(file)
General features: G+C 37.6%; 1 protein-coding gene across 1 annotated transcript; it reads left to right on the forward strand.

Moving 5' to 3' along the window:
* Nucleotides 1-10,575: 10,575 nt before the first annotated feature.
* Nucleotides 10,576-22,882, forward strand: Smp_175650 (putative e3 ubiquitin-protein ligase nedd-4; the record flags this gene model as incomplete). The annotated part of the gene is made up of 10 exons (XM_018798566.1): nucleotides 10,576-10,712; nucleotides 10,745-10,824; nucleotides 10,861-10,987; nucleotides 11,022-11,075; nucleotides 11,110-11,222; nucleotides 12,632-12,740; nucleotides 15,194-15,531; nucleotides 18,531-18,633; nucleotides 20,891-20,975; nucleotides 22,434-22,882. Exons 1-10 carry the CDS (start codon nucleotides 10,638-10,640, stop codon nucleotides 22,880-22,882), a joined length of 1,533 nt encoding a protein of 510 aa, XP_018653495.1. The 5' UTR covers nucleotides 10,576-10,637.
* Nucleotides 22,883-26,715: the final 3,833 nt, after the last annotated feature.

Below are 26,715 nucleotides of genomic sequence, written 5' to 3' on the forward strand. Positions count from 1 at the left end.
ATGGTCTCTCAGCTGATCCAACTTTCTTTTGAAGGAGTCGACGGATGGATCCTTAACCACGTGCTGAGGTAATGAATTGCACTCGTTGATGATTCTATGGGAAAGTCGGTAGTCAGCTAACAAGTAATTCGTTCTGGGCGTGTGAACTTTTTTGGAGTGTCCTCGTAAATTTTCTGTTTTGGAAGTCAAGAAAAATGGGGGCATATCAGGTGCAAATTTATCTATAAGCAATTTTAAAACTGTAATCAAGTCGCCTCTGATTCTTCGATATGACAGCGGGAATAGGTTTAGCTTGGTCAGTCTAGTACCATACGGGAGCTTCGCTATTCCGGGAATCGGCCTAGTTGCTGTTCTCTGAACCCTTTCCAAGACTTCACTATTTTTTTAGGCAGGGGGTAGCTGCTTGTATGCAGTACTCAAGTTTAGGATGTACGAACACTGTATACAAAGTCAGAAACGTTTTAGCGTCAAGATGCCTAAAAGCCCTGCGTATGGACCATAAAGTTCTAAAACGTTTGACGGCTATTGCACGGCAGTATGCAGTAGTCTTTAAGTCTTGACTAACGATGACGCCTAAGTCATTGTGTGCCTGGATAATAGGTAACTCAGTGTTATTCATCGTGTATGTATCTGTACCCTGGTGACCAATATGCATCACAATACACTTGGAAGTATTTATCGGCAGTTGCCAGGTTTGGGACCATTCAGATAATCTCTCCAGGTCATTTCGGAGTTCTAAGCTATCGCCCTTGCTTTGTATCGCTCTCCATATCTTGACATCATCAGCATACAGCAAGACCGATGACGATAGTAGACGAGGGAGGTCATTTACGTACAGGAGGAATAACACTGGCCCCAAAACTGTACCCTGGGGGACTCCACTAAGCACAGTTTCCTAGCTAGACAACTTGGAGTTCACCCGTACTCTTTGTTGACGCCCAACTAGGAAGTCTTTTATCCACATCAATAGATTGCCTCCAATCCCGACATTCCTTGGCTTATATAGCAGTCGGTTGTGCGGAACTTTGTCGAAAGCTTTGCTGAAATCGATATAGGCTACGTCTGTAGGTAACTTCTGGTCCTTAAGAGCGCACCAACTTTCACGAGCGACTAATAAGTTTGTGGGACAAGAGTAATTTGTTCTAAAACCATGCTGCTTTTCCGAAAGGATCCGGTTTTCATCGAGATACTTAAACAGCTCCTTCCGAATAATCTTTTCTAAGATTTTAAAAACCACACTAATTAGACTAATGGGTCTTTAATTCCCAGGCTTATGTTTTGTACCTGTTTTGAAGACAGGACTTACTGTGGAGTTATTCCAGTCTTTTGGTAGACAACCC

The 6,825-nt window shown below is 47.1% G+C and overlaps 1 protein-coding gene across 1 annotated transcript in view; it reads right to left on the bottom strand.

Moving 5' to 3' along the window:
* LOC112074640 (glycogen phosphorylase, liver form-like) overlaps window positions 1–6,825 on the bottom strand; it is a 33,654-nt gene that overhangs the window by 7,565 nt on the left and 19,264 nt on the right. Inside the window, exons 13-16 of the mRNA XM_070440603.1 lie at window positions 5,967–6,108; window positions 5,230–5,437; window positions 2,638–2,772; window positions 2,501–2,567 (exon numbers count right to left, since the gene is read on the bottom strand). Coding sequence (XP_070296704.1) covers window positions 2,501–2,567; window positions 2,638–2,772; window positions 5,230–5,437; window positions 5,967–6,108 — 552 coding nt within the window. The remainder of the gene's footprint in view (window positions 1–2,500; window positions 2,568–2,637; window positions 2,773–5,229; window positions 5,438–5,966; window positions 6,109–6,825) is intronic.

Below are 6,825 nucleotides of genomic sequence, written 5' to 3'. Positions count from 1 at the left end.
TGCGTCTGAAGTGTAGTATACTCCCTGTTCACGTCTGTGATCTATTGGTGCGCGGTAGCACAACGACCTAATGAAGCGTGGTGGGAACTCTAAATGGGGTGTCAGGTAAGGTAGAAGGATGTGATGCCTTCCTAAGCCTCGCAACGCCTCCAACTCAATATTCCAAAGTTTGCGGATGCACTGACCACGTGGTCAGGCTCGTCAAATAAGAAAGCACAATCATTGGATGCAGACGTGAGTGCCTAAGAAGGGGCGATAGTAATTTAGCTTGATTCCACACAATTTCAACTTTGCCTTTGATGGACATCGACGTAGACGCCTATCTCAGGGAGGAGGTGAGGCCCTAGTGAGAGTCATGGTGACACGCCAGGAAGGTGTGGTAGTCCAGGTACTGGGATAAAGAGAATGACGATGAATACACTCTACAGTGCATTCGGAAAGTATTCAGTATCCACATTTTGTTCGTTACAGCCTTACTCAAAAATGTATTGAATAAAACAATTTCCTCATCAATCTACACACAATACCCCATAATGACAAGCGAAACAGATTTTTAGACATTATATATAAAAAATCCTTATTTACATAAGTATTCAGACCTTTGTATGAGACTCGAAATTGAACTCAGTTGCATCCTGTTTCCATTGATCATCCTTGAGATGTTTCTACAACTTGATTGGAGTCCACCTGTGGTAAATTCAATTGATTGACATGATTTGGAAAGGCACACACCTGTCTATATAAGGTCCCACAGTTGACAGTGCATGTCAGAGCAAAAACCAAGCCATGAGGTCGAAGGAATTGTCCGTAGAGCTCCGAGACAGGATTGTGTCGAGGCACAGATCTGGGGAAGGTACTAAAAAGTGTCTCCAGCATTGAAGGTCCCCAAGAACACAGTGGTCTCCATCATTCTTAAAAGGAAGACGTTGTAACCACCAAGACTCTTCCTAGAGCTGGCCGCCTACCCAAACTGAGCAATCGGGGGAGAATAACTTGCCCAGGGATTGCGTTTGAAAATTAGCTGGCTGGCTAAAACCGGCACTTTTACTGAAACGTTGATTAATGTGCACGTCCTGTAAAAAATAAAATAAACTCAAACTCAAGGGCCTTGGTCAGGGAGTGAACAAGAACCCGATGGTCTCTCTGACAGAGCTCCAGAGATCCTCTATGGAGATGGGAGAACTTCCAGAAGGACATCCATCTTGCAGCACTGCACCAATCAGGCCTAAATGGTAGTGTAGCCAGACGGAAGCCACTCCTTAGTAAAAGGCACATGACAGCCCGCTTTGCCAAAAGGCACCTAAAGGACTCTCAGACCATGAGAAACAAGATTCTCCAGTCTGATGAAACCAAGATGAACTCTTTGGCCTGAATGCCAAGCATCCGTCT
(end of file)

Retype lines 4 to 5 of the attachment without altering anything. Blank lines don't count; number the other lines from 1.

* Nucleotides 10,576-22,882, forward strand: Smp_175650 (putative e3 ubiquitin-protein ligase nedd-4; the record flags this gene model as incomplete). The annotated part of the gene is made up of 10 exons (XM_018798566.1): nucleotides 10,576-10,712; nucleotides 10,745-10,824; nucleotides 10,861-10,987; nucleotides 11,022-11,075; nucleotides 11,110-11,222; nucleotides 12,632-12,740; nucleotides 15,194-15,531; nucleotides 18,531-18,633; nucleotides 20,891-20,975; nucleotides 22,434-22,882. Exons 1-10 carry the CDS (start codon nucleotides 10,638-10,640, stop codon nucleotides 22,880-22,882), a joined length of 1,533 nt encoding a protein of 510 aa, XP_018653495.1. The 5' UTR covers nucleotides 10,576-10,637.
* Nucleotides 22,883-26,715: the final 3,833 nt, after the last annotated feature.